After finishing grad school, while working a job that I could not see myself at the future (one of those “kill me if I’m still here in a year” kind of jobs), I decided that I needed to shake the dust off my backpack and go see somewhere that wasn’t Missouri. Lucky for me, one of my friends Linzi was planning to leave on a trek through Ecuador in three weeks. I hopped on board the backpacking bandwagon and away we went!
Apparently the capital city, Quito, can be kind of sketch for tourists. My pre-departure research included several people warning of random stabbings, and campfire-worthy stories of criminal cab drivers who drive their passengers from ATM to ATM, forcing them to withdraw money, at gunpoint (oh how those cab drivers would have been disappointed with my lack of funds! I imagined myself trying to explain in Spanish my mounting student loan debts and how I’m sure a life of crime actually paid better than raising funds for nonprofits, but fortunately, the conversation never had to take place).
After a little drama getting there (I had to renew my passport in Miami during my 5 hour layover. They said no. I cried and begged. They relented. I’m not proud (i’m kind of proud)), we set off to see the Equator. After getting out of town, we were taken through the sprawling, green countryside.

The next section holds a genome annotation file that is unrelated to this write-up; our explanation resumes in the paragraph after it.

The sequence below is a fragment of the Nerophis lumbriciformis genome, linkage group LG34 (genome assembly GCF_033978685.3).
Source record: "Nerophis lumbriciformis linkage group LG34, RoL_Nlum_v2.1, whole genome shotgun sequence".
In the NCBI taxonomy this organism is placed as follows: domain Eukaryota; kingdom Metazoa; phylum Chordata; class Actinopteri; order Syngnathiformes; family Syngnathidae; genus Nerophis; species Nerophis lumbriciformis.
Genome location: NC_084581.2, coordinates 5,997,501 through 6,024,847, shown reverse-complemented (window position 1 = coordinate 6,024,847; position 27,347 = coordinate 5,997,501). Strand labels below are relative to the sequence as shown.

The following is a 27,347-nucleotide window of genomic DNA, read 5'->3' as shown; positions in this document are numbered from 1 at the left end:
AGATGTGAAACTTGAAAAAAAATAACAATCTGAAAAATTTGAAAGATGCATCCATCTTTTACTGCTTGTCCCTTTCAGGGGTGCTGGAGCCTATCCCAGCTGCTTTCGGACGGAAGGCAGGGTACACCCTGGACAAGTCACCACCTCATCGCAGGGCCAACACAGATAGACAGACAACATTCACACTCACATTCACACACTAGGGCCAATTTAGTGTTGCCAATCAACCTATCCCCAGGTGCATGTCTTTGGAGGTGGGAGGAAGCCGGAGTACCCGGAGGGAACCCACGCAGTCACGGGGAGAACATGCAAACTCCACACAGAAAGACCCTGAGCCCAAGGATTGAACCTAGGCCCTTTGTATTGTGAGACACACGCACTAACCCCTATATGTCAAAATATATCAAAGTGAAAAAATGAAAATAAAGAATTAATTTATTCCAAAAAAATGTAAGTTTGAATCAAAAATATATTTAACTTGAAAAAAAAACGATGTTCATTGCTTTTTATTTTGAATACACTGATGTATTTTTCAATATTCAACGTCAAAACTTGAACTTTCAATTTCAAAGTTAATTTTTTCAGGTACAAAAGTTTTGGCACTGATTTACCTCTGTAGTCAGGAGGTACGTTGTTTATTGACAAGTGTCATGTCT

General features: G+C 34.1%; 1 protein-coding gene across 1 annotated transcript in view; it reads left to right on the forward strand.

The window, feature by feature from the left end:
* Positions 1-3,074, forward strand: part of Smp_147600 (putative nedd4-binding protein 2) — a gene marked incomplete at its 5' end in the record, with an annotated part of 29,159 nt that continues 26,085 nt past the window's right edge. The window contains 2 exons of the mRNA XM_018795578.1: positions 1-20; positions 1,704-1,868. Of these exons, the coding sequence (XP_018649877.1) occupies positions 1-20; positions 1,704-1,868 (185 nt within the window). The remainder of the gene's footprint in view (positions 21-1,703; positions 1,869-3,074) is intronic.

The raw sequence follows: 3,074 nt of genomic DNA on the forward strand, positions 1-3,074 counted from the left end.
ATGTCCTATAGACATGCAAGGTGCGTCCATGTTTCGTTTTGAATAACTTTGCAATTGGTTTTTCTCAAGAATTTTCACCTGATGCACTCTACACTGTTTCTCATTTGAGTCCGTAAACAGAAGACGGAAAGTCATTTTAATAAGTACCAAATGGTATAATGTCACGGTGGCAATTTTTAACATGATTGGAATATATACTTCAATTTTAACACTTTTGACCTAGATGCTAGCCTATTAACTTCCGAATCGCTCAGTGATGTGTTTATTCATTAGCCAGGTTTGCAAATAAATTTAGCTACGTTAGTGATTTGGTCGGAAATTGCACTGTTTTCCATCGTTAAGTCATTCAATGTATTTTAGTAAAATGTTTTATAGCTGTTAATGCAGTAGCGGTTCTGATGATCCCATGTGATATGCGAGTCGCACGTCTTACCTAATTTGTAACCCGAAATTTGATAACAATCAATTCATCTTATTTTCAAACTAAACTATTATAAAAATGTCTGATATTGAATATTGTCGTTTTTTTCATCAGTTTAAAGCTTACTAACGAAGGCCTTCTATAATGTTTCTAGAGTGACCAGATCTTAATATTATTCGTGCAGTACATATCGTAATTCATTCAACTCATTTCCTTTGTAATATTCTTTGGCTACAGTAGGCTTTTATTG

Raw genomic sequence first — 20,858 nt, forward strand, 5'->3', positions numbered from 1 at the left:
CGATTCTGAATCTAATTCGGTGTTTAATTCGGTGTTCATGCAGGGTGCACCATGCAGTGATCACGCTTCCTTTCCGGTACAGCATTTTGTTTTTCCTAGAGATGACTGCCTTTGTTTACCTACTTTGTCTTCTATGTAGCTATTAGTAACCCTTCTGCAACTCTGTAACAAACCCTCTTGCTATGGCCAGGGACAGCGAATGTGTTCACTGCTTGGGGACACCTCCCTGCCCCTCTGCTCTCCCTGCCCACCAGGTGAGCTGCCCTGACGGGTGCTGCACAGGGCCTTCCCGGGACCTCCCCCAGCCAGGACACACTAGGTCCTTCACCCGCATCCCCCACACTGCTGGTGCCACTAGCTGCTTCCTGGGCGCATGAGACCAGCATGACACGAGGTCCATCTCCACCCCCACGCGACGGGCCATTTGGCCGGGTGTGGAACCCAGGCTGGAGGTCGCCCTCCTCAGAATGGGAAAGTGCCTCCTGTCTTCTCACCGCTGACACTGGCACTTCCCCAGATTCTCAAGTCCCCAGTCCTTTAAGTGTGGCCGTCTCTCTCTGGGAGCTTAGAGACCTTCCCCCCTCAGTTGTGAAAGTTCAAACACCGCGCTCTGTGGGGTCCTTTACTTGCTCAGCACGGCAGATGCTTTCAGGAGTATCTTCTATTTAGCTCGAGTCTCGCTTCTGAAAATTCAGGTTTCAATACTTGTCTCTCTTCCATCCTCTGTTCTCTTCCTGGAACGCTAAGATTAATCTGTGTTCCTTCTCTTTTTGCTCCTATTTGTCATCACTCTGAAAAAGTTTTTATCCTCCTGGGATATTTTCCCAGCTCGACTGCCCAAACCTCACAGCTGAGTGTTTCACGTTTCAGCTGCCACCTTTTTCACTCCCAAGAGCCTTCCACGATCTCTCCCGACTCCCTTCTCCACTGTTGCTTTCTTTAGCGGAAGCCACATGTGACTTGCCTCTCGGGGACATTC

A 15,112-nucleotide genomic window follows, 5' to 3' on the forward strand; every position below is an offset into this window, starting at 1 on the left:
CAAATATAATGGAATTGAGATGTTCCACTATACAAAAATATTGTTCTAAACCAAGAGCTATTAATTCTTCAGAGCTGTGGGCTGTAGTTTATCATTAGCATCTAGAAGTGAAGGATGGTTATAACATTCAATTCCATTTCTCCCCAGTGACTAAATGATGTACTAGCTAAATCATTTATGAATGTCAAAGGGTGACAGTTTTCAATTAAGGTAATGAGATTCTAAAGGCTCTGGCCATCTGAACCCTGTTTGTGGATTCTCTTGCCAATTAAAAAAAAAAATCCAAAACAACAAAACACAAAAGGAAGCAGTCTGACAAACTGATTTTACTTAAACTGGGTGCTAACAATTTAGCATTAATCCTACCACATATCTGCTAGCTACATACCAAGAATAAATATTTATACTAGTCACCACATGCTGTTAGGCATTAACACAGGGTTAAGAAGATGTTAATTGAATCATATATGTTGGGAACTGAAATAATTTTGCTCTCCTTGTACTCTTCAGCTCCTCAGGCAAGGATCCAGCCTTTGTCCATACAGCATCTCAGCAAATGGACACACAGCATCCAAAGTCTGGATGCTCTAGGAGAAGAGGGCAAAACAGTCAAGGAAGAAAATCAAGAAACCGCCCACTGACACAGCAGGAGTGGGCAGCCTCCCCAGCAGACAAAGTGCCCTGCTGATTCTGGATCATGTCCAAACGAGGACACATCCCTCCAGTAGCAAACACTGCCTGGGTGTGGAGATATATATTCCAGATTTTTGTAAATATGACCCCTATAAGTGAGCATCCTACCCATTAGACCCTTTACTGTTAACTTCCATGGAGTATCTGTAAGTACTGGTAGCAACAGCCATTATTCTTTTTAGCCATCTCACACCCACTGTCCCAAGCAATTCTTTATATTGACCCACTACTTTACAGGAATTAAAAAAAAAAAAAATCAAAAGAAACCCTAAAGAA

We pulled up to the large Equator landmark and joined the other throngs of tourists that were milling about taking pictures. Here’s the thing: apparently there are TWO equators. The first, called Mitad del Mundo, is a big ass tourist destination with a massive stone monument declaring it’s middle-ness. There are a bunch of vendors and odd playground like structures. This place was built in the early 80s, the location based on maps. About 20 year later, GPS came along and apparently, the REAL equator is about a half mile away (how embarrassing!!).
We walked around the grounds, listening to different lectures about the importance and bermuda triangle-ness of the equator. I’m sure Bill Nye would not have approved of these experiments, but if a man in a poncho tells me to put an egg on top of a nail, I’m going to do it. Apparently this is the only place on Earth where an egg can be balanced on a nail.
Other greatest hits included balancing on one foot on the equator, arm wrestling and finally, the toilet bowl experiment. This one really drove it home for me. Our guide demonstrated that on the north side of the line, the water flushed clockwise, on the south, counter-clockwise. MIND BLOWN. Even though this was at the fake equator, and thus not really the actual center, I was impressed. Or maybe I was just jet lagged. Either way, not a bad afternoon.
Later we walked over to the true equator, which was oddly much less crowded, and took an awesome tour. Although there were no enormous monuments, there were some interactive exhibits (including a chance to feed guinea pigs, who the workers would later eat…not my favorite one).
Maybe it was all those years of watching videos in science class, but I really dug the equator (both of them). Eventually we made our way back into the city center and found a place to eat and spend the night. As I laid in bed later I felt calm, relaxed, and oddly centered (ha! I love equator humor).